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Future obligations

  • PABLO FUENTES (a1)

Abstract

This article reflects on a double interpretation of English constructions containing the combined expression will have to. As I will show, illocutions involving sentences of the type ‘NP will have to VP’ can be interpreted as either (i) predicting future enforcing circumstances that trigger a future obligation or (ii) reporting such circumstances as currently in force at speech time. Once I sketch the different semantic elements at play in a Kratzerian framework, I cast doubt on some current views on the so-called modal–tense interaction. As I will show, one way to fully account for the availability of both readings is by assuming a semantic temporal underspecification as to when the triggering circumstances in the conversational background are initially in force. This raises important theoretical caveats for semantic analyses in the field, particularly for those that equate the semantics of the future with prediction. As the article shows, such a widespread assumption can be contended by a dynamic account of obligational ascriptions, according to which their different illocutionary forces can be derived from the contextual change potential of its primitive (and admittedly underspecified) future semantics. Ultimately, the paper voices support for the view that future semantics must not be equated with prediction.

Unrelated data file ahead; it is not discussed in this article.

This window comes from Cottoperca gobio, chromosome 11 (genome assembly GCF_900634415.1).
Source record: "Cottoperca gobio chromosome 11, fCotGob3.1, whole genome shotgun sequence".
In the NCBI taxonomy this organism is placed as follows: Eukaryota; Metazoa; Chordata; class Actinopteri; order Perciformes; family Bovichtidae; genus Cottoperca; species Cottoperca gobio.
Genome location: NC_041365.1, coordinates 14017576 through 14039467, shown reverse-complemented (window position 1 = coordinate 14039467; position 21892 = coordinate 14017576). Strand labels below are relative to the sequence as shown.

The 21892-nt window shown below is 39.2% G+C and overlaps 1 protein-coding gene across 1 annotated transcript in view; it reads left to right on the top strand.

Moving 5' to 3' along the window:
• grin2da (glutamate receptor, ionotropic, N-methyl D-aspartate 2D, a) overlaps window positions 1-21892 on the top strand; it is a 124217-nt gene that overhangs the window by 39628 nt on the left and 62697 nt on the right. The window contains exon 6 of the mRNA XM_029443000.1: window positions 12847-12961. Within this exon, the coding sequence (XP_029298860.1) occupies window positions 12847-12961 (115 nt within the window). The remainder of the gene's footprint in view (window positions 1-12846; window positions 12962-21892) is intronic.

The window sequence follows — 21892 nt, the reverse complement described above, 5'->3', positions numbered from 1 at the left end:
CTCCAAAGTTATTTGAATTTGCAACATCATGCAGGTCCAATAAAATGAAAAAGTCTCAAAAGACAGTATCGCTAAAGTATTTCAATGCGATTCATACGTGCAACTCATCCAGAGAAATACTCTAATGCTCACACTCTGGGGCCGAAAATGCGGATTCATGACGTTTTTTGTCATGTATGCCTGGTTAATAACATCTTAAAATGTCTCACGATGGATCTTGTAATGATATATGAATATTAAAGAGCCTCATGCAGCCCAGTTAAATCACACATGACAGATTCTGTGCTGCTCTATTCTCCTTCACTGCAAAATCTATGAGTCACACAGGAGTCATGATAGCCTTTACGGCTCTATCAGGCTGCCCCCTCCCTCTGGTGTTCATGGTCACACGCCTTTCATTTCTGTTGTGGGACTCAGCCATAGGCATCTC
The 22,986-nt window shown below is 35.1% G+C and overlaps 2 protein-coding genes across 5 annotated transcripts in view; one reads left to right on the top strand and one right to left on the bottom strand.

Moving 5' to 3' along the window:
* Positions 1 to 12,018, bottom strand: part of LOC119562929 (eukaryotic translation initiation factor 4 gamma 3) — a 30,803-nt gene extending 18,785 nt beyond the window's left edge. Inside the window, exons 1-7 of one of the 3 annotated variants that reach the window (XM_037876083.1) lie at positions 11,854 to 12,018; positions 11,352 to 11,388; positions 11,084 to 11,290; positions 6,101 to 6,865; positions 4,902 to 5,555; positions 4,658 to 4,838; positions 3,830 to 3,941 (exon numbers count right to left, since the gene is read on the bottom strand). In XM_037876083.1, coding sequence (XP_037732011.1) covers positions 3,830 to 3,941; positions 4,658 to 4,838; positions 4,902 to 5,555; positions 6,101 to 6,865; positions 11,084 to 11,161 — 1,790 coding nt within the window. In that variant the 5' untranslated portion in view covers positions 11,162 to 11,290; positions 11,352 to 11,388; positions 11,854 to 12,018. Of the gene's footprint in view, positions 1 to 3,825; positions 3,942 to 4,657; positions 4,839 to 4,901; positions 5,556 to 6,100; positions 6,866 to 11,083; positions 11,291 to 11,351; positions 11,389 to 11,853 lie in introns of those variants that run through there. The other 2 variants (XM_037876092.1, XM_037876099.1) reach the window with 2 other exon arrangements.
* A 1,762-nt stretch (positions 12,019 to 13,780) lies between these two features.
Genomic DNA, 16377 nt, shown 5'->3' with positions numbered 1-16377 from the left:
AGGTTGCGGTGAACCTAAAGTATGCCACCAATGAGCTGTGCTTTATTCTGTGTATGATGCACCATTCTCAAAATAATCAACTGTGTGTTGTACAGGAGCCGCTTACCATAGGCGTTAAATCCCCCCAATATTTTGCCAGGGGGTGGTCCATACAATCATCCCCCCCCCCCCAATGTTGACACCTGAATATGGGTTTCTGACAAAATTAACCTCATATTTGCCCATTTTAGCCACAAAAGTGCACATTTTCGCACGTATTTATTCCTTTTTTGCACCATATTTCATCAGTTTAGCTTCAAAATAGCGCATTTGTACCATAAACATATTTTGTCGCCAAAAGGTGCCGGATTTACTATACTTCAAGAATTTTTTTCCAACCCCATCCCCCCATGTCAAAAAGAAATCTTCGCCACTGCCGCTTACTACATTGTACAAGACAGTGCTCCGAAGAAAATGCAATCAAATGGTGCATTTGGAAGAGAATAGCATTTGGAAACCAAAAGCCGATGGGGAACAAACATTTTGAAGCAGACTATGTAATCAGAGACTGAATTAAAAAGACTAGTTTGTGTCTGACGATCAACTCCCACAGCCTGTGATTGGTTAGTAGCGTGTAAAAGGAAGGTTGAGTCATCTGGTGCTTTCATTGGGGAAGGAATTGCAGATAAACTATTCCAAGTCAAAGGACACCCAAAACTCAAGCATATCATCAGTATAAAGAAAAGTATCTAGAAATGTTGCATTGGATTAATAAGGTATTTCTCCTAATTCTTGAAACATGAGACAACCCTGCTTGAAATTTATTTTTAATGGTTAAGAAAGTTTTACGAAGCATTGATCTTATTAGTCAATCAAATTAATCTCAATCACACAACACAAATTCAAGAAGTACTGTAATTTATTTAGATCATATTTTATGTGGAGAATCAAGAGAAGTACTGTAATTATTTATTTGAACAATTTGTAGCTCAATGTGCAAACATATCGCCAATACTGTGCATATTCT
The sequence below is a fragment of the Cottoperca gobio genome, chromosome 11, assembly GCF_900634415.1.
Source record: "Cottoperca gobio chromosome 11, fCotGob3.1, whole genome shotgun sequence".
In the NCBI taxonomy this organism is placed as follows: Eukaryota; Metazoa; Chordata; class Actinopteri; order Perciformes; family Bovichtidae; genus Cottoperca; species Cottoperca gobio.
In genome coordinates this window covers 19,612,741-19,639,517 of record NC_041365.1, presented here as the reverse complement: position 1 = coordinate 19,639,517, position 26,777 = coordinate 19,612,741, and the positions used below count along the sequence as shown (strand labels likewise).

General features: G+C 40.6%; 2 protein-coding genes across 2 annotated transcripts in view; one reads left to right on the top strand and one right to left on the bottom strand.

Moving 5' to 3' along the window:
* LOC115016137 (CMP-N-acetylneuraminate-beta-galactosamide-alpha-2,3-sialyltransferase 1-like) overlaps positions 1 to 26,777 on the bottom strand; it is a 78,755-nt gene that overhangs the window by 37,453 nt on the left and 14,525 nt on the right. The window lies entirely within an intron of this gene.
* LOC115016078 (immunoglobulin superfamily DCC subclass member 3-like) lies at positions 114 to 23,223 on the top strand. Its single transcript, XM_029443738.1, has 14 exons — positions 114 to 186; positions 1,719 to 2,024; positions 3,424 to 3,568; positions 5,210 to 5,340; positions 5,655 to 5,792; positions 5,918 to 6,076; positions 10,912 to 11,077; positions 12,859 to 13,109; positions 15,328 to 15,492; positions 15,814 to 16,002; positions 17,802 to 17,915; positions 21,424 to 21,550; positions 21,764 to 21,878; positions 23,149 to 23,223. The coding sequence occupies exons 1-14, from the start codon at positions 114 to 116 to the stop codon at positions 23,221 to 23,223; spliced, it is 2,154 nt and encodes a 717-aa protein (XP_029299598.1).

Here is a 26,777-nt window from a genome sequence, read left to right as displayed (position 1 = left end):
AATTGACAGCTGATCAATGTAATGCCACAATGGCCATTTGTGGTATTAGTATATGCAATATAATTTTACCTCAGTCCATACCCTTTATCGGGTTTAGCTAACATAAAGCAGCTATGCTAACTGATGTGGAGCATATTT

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Corresponding author

Author’s address: The University of Manchester, School of Arts, Languages and Cultures, Oxford Road, Manchester M13 9PL, UKpablo.fuentesopazo@manchester.ac.uk

Footnotes

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I thank three anonymous reviewers whose helpful comments greatly improved several aspects of this article. I am especially grateful to Martina Faller for numerous revisions of previous versions. Her insightful comments were crucial for pursuing an analysis despite the difficulties one inevitably faces when addressing these issues. I am also grateful to Graham Stevens, Delia Bentley, Eva Schultze-Berndt, Norman Yeo and to the audience of the Semantic Lab at the University of Manchester for helpful comments and feedback. All errors are my own.

Footnotes

References

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Journal of Linguistics
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  • EISSN: 1469-7742
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